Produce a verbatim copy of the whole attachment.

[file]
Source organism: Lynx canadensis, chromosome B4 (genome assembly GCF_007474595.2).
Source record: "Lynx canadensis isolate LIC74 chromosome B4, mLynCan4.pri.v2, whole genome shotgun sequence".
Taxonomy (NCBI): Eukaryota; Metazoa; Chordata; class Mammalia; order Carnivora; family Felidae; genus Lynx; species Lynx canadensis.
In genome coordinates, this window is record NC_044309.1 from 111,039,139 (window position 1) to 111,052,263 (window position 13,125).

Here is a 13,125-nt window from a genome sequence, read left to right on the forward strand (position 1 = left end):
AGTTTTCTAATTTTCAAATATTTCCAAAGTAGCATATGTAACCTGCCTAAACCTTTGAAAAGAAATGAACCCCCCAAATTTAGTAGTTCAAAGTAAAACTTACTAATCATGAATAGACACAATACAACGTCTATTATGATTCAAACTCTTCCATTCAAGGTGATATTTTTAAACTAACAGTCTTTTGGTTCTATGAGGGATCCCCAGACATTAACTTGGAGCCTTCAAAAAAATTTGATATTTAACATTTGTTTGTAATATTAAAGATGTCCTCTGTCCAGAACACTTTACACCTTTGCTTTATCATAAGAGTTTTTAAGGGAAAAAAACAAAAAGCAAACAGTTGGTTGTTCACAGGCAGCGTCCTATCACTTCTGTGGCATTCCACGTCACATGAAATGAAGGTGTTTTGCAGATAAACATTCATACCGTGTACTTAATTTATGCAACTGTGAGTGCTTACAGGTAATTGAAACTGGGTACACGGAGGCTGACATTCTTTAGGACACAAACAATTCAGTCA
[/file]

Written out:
Source organism: Lynx canadensis, chromosome B4 (genome assembly GCF_007474595.2).
Source record: "Lynx canadensis isolate LIC74 chromosome B4, mLynCan4.pri.v2, whole genome shotgun sequence".
Taxonomy (NCBI): Eukaryota; Metazoa; Chordata; class Mammalia; order Carnivora; family Felidae; genus Lynx; species Lynx canadensis.
In genome coordinates, this window is record NC_044309.1 from 111,039,139 (window position 1) to 111,052,263 (window position 13,125).

Here is a 13,125-nt window from a genome sequence, read left to right on the forward strand (position 1 = left end):
AGTTTTCTAATTTTCAAATATTTCCAAAGTAGCATATGTAACCTGCCTAAACCTTTGAAAAGAAATGAACCCCCCAAATTTAGTAGTTCAAAGTAAAACTTACTAATCATGAATAGACACAATACAACGTCTATTATGATTCAAACTCTTCCATTCAAGGTGATATTTTTAAACTAACAGTCTTTTGGTTCTATGAGGGATCCCCAGACATTAACTTGGAGCCTTCAAAAAAATTTGATATTTAACATTTGTTTGTAATATTAAAGATGTCCTCTGTCCAGAACACTTTACACCTTTGCTTTATCATAAGAGTTTTTAAGGGAAAAAAACAAAAAGCAAACAGTTGGTTGTTCACAGGCAGCGTCCTATCACTTCTGTGGCATTCCACGTCACATGAAATGAAGGTGTTTTGCAGATAAACATTCATACCGTGTACTTAATTTATGCAACTGTGAGTGCTTACAGGTAATTGAAACTGGGTACACGGAGGCTGACATTCTTTAGGACACAAACAATTCAGTCA